libraries: a love-hate relationship

When I was in junior high, I would sometimes walk to the public library after school. I was terribly productive there, and I could avoid the bus by waiting for my mom to finish work. Yes, the bus was that bad, like playing-Nickelback-the-whole-ride-home bad.

The library was a discovery of resources. A whole building full of books?! Why haven’t we been coming here every day? I often think this each time I step into a library.

But the Millers are what you might call… forgetful, and this doesn’t mix well with things like “due dates” and “late fees.”

They pass. We forget. We stay away from the library, avoiding large fees and the librarian’s stink eye. We let time go by. The librarian retires. We go back. We realize (again) how cool libraries are. We check-out. We think we can do it this time.

(Maybe I’m being too harsh with the use of “we” here. I’m sure someone in our family is capable of returning things on time, but I am not that someone.)

Our “this time” fails. It’s a brutal, ugly cycle. In fact, a certain brother can’t even go back to that library anymore. (Something about a $30 fee that’s gaining interest.)

But back on track. In middle school, I was (again) in the discovery stage, and the public library was (again) a magical place.

In this glorious building, I fell in love with a boy: Jehu. He had a scar on his cheek and never apologized for being himself. He was a sailor with tanned skin and blue eyes.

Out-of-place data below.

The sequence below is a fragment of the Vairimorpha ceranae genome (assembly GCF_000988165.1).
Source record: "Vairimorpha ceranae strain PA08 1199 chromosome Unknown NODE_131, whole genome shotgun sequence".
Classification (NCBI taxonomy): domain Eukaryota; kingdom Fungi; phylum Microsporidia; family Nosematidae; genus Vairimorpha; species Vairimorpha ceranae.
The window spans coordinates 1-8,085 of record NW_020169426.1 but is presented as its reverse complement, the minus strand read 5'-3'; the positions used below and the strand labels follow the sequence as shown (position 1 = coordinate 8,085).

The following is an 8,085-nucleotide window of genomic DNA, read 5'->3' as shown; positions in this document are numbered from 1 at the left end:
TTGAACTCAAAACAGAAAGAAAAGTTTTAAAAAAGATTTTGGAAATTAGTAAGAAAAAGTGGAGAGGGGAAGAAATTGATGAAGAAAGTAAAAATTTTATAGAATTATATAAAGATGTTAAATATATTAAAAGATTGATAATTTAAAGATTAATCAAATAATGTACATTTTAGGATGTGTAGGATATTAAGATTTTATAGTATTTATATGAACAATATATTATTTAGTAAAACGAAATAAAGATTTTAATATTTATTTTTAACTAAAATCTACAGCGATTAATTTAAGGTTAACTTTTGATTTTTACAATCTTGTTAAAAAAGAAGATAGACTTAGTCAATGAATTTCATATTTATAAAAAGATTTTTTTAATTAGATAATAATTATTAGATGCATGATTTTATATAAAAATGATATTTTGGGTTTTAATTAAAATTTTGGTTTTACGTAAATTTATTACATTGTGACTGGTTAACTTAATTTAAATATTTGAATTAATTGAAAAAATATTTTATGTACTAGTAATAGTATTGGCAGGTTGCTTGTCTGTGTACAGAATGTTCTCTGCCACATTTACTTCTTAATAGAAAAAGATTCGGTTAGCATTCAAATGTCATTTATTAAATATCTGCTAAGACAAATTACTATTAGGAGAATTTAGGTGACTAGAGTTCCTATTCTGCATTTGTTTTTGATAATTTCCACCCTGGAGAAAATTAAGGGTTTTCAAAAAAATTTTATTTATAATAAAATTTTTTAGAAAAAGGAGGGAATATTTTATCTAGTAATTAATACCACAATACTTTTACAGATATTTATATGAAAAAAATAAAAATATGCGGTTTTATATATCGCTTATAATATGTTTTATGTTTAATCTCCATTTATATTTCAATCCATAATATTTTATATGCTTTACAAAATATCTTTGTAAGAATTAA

Okay, okay, Jehu is from a book, but not just any book. Jehu is from Jennifer L. Holm’s Boston Jane.

Boston Jane isn’t really about Jehu.

Guess who it’s about? Yes, Jane.

Guess where Jane is from? Yes, Philadelphia. Wait…

Boston Jane is great. Trust me. Here’s why:

e.e. cummings said, “It takes courage to grow up and become who you really are.” That’s what Boston Jane is about: finding that courage to be true to yourself.

Convinced? No?

How about this quote that’s actually from Boston Jane: The Claim (last in the trilogy): “This, I thought, was true love. Someone who made you happy without saying a word.”

Awwww. Just read it, okay? Good.

Now, if twitter had existed in middle school, I would have been showing off this Jennifer Holm re-tweet like nobody’s business. But since I’m older, I’ll just SHOW OFF THIS JENNIFER HOLM RE-TWEET LIKE NOBODY’S BUSINESS (in capital letters).

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